Posted in: Homeopathy, Politics and Regulation, Science and Medicine, Vaccines

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Florida strikes out against Brian Clement

CBC interview with Brian Clement.

CBC interview with Brian Clement.

Brian Clement is a charlatan. Unfortunately, that doesn’t seem to be a problem for the State of Florida. I made two (which turned into three) attempts to get the state to take action against Clement or the Hippocrates Health Institute, where he serves with his wife Anna Maria Gahns-Clement as co-director. All of them failed. Brian Clement slithered through the cracks in Florida law each time.

Before we get into the details of Florida’s failure to act, a bit of history (and there is plenty of it) is in order.

In recent months, Clement’s sordid cancer quackery has been well-documented in the media as well as in the science “blogosphere”. (I’ve listed what I hope is a — but almost certainly isn’t — complete blog archive at the end of this post. Many of the Canadian Broadcasting Corporation [CBC] and other news reports are linked in these posts.) Most of the coverage has centered on two Canadian girls suffering from lymphoblastic leukemia whose parents pulled them from conventional cancer therapies, which gave them an excellent chance of survival, in favor of treatment at the Hippocrates Health Institute (HHI), a sprawling spa in West Palm Beach, Florida, licensed as a massage establishment by the state.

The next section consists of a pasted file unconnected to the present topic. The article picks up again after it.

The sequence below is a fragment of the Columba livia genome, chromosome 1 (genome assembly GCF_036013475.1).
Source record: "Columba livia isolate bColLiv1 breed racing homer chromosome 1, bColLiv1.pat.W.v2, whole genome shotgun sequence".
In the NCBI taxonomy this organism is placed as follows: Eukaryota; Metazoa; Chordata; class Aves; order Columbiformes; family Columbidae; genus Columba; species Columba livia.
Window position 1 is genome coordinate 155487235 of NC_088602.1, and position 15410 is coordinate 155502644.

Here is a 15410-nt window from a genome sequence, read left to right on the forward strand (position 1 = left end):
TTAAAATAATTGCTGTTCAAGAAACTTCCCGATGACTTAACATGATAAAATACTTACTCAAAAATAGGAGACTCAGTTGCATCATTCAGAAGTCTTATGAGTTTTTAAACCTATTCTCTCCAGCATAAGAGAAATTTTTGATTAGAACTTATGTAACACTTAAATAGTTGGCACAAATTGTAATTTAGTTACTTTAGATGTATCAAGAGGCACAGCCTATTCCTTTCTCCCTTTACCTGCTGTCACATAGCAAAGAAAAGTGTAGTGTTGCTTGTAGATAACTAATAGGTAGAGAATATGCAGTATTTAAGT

Clement gave a talk in Canada, in 2014, claiming “we’ve had more people reverse cancer than any institute in the history of health care.” (“We” is the operative word here, because it later served as Clement’s ticket to avoid prosecution by the Florida Board of Medicine, as you shall soon find out.) The girls’ families were impressed.

Sadly, one of the girls, Makayla Sault, died earlier this year. The other, identified only as “JJ” in the media because of a publication ban, has returned to conventional treatment. However, her mother apparently remains under the influence of Clement: JJ is restricted to a raw foods diet and is still being followed, if that is the right word, by HHI. (more…)

Posted in: Cancer, Health Fraud, Legal, Nutrition, Politics and Regulation, Science and the Media